Principles of a Just Organizational Design



The following principles–applied in concert–offer a path to intentional and highly strategic organizational design for justice-committed nonprofits and philanthropies.

  1. Organizational purpose must be clear and resounding before anything else. Only then can we design organizations that engage everyone in a shared purpose.
  2. Strategy is our shared means for pursuing organizational purpose. Strategy is alive; it belongs to everyone at every level; everyone is accountable to it.
  3.  Structure is the purposeful configuration of people to activate strategy.
  4. As justice-committed organizations, equity, inclusion, and leadership development are explicit intentions of our structural choices. 
  5. Rigorous conversation and conscious decision-making are how we activate strategy every day across all bodies of work.
  6. Avoidance of difficult conversations and deferred decision-making undermine strategy activation and deplete staff morale.
  7. Strategy activation is inherently cross-functional; it requires coordinated conversation and decision-making across teams and position levels.
  8. Effective leadership teams ensure highly relevant strategies and the organizational structure to fully activate them.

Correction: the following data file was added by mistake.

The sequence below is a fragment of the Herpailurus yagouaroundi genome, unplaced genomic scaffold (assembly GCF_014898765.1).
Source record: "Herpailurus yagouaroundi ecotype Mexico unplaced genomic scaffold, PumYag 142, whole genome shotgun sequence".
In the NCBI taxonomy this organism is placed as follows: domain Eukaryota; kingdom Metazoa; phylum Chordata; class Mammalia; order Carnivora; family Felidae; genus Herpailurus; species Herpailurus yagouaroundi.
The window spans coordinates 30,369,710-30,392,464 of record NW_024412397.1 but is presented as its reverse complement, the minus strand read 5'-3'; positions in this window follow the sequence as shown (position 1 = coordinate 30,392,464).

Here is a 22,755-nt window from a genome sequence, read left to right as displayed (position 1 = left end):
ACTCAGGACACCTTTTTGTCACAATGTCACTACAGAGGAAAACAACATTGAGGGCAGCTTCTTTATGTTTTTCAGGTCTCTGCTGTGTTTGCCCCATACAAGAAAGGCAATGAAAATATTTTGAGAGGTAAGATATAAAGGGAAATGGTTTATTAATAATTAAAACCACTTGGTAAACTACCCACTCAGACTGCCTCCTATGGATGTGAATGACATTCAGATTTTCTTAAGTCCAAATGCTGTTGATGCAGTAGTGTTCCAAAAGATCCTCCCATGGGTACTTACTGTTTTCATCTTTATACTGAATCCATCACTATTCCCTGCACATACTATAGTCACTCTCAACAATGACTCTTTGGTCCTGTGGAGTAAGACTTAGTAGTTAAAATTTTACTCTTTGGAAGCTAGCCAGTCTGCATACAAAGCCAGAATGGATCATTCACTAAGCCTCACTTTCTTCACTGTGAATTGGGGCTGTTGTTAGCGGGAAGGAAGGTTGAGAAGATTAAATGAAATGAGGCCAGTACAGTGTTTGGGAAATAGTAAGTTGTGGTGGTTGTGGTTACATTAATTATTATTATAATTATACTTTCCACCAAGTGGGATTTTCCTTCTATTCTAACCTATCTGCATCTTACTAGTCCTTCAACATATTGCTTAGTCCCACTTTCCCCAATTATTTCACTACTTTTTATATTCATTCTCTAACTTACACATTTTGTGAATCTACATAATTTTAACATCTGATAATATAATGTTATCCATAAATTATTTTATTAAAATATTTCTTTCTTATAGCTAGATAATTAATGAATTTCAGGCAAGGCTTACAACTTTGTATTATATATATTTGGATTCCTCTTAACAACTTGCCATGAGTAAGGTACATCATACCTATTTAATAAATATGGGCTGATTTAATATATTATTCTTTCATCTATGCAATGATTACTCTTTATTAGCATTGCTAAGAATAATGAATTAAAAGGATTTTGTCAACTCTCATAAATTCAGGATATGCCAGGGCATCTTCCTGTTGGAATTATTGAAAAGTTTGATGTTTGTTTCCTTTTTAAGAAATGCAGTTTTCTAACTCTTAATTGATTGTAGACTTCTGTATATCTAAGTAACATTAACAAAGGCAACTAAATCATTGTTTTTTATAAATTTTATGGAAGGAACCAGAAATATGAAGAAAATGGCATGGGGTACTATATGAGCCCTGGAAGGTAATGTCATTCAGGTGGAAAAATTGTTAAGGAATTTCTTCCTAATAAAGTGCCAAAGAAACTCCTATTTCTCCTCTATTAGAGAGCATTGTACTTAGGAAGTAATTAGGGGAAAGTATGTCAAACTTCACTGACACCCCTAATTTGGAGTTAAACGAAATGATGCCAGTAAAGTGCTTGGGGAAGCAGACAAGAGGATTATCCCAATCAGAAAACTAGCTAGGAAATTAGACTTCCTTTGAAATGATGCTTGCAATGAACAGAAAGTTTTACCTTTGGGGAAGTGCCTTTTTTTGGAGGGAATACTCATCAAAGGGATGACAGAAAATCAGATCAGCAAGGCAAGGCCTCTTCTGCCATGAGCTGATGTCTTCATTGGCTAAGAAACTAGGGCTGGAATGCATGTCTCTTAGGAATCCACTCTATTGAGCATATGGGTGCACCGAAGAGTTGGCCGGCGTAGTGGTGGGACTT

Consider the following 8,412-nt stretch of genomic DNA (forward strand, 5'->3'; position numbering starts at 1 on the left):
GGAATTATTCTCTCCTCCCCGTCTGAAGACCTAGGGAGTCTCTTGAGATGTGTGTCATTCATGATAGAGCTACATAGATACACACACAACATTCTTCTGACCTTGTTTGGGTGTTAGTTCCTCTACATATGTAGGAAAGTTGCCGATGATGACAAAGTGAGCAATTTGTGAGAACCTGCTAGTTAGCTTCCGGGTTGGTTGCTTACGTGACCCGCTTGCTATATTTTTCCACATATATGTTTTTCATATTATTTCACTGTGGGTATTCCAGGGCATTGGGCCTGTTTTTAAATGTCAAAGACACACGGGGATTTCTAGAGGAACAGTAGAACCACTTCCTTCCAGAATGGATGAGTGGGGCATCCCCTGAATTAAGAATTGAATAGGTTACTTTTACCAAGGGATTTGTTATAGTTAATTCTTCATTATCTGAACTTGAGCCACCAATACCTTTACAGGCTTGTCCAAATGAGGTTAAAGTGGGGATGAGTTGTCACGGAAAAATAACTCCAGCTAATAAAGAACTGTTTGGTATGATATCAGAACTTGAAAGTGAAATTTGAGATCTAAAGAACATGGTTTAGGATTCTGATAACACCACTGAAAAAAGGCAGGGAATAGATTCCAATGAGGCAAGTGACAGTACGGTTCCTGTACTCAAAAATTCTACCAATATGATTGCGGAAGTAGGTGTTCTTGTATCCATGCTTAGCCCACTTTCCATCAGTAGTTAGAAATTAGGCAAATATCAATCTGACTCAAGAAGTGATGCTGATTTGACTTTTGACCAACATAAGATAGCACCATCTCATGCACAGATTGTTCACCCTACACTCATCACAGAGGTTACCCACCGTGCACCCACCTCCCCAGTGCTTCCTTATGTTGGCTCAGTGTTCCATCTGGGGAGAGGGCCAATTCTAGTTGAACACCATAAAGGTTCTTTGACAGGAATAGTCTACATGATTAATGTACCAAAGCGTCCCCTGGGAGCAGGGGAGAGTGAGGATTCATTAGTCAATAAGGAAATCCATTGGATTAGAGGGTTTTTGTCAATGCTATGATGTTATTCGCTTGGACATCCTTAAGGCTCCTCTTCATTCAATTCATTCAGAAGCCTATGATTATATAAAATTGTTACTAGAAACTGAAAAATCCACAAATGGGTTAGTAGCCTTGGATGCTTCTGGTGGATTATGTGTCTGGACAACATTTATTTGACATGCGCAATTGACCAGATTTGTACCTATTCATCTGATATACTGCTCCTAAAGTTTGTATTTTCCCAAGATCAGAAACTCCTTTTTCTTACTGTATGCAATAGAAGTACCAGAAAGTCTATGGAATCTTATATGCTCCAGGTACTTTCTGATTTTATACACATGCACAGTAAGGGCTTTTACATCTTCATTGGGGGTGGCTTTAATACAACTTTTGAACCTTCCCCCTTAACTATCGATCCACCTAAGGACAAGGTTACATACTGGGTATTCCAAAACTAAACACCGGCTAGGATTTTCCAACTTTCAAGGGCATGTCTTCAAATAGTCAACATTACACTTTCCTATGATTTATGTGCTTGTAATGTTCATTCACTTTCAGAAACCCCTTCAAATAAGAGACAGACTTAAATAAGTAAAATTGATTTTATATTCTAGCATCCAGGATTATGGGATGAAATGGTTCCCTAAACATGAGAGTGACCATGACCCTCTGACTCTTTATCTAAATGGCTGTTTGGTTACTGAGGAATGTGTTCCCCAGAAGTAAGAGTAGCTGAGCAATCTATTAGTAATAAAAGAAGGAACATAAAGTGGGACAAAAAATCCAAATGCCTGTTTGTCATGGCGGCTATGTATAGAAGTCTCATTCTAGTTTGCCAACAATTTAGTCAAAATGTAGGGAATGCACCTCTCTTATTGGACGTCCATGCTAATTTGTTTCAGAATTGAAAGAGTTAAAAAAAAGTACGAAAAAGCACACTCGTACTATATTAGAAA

9. Effective leaders create brave space for–and actively participate in–strategic conversation and debate; they model and coach others to build their strategic-thinking confidence.
  10. Meeting design and facilitation are core organizational competencies; without them, rigorous conversations and transparent decision-making elude us.
  11. Group decision-making becomes an organizational strength when we learn and employ consensus techniques that do not require unanimous agreement.
  12. Collaborative technology is essential for sharpening our strategic habits and reducing our cognitive load. We can no longer rely upon emails and slide decks alone to sustain strategic alignment.
   ©2023 JustOrg Design   


If you are considering or in the midst of organizational redesign, we invite you to discuss these twelve principles at an upcoming leadership team meeting or retreat. How do they resonate? What questions do they bring up? 

Next month, in the second blog in this three-part series, we’ll offer more specifics on the structural elements we think belong in a just organizational design.

Principles of a Just Organizational Design--download this pdf

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End Notes

  1. adrienne maree brown, Emergent Strategy, p. 70
  2. "A functional organizational structure is a common type of business structure that organizes a company into different departments based on areas of expertise, grouping employees by specialty, skill or related roles. It’s based on levels of hierarchy that include different departments, under the direction of designated leaders." Source